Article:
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8 AutoCAD Tips for Parametric Modeling

By Jeff Yoders, May 20, 2014

Article first appeared in Line//Shape//Space
Reprinted here with permission

 

AutoCAD has supported 3D parametric constraints since AutoCAD 2010, but except for 3D power users, most AutoCAD drafters don’t take advantage of this dynamic modeling environment and the accuracy and information it can bring to your drawings. Here are eight AutoCAD tips for parametric modeling.

Tip 1. Cadalyst and Autodesk blogger Lynn Allen explains the basics of parametric constraint tools and how to use geometric constraints such as parallel and perpendicular lines in AutoCAD. You also learn about the common parametric battle of "who changes whom."

 

Tip 2. AutoCAD expert David Cohn takes the constraint talk a little further using tangents, perpendicular lines, parallel lines, concentric circles and arcs, and horizontal constraints on the same objects. He also explains the Autoconstrain tool to assign a number of constraints in one pass. As each constraint is applied, AutoCAD shows an icon in a constraint bar adjacent to the object that gets highlighted when you hover over it. Dimensional constraints and setting up formulas for them are discussed as well.

 

Tip 3. Lynn Allen takes dimensional constraints even further in the Dimensions tab and shows how using dimensions can make your drawing life a lot easier. Using dimensions can change the length of a line, change relationships between lines, and create new dimensional relationships.

 

Tip 4. Now that we’re experts on dimensional constraints, AutoCADExchange is going to introduce us to the world of inferred constraints. No longer will you be drawing first and implying constraints second. Inferred constraints work with you as you draw and apply themselves while making sure your drawing is set up properly.

 

Tip 5. AutoCADExchange explains another way to modify the values of geometric constraint, other than double-clicking on the value itself, using the Parameters Manager in the Parametric ribbon. This gives you a visual of all the parameters and allows you to edit them not in the drawing itself, but in the Parameters Manager. The geometry in the drawing is adjusted accordingly based on changes made in the manager.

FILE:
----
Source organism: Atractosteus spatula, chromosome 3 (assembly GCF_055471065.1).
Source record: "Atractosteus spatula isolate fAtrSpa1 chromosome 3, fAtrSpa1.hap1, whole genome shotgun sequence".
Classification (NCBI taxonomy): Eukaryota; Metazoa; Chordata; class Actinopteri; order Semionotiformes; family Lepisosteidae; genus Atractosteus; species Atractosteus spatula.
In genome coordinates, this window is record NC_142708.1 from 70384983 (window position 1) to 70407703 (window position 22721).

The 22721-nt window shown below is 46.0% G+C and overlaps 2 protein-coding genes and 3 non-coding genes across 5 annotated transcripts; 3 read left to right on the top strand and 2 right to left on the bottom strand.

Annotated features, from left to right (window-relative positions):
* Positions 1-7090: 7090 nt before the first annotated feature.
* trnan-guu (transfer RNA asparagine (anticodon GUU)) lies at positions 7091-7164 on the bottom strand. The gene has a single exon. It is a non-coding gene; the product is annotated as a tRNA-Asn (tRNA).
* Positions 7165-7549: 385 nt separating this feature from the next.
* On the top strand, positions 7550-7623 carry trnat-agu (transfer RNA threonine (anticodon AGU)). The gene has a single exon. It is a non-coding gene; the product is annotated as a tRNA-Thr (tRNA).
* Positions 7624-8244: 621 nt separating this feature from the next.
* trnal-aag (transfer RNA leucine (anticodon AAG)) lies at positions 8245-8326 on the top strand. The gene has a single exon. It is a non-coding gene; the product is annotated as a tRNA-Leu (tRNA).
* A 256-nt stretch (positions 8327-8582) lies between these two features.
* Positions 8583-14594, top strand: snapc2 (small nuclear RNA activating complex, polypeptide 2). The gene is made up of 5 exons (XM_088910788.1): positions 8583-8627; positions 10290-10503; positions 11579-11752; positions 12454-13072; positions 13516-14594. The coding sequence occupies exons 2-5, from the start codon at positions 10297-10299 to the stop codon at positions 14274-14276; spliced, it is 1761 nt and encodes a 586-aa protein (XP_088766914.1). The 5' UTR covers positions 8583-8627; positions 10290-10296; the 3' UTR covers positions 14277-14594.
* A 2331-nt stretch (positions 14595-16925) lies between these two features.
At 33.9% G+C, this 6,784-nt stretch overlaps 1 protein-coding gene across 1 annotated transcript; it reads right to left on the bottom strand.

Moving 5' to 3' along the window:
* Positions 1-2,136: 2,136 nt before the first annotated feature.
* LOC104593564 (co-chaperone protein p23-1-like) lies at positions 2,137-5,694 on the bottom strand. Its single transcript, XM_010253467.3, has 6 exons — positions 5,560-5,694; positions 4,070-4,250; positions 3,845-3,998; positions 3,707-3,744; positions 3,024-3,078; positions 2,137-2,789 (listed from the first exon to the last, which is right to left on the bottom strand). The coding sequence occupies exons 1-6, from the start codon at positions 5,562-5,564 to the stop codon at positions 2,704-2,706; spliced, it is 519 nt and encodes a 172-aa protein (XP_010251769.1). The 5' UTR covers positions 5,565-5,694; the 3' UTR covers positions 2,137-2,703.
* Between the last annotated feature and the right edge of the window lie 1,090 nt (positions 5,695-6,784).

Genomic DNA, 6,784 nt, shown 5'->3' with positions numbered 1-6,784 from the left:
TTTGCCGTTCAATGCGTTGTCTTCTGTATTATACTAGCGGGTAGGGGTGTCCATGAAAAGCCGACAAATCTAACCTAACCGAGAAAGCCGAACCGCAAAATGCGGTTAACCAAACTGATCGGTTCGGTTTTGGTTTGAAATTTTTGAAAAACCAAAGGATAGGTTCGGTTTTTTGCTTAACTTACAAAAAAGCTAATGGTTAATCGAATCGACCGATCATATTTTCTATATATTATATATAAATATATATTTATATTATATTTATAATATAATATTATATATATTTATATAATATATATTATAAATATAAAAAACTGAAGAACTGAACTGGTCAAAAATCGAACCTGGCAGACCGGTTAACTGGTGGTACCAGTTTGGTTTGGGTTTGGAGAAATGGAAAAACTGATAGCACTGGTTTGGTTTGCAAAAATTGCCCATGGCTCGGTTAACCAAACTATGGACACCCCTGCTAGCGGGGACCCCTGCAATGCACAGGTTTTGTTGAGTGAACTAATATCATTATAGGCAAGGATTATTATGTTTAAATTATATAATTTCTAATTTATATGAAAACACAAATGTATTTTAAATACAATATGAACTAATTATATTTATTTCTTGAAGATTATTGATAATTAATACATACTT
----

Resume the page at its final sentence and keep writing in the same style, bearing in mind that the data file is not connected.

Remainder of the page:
Tip 6. If you receive a drawing that has conventional dimensions, you can still convert them to parametric constraints. AutoCADExchange explains how using the Convert command in the Dimensional Tools ribbon allows you to change any line, arc, or circle into a dimensionally constrained one. You can access these new parameters from the Parameters menu.

 

Tip 7. All of the dimensions we’ve discussed so far have been "dynamic" dimension constraints, meaning that we’re mainly concerned with how our drawing functions, what its parametric relationships are, and how they work. We haven’t really considered annotational dimensions that will show up on a drawing, what its cosmetic look is, and whether a construction document be made from the drawing. In the Properties tab, switch your drawing to Annotational, and you’ll immediately notice a different look. See more from AutoCADExchange.

 

Tip 8. Now that you can create dimensional constraints, you can use them to speed up your AutoCAD drafting by using dynamic blocks, which are the same as regular AutoCAD blocks but have parameters and actions added to them. These can be reused for common drawing elements such as doors, walls, and plumbing fixtures. Dynamic blocks are great to use in AutoCAD if you’re also a Revit user because Revit’s tools are entirely parametric and based on dynamic blocks. Using 3D in AutoCAD effectively prepares a drafter to exist in the entirely 3D world of Revit, and some dynamic blocks can even work in both programs. Learn more about dynamic blocks from AutoCAD guru Thomas Russell.

 

About the Author

Jeff Yoders has covered IT, CAD, and BIM for Building Design + Construction, Structural Engineer, and CE News magazines. Jeff has won six American Society of Business Publications Editors awards and was part of the reporting team for the 2012 Jesse H. Neal Award for best subject-related series of stories.

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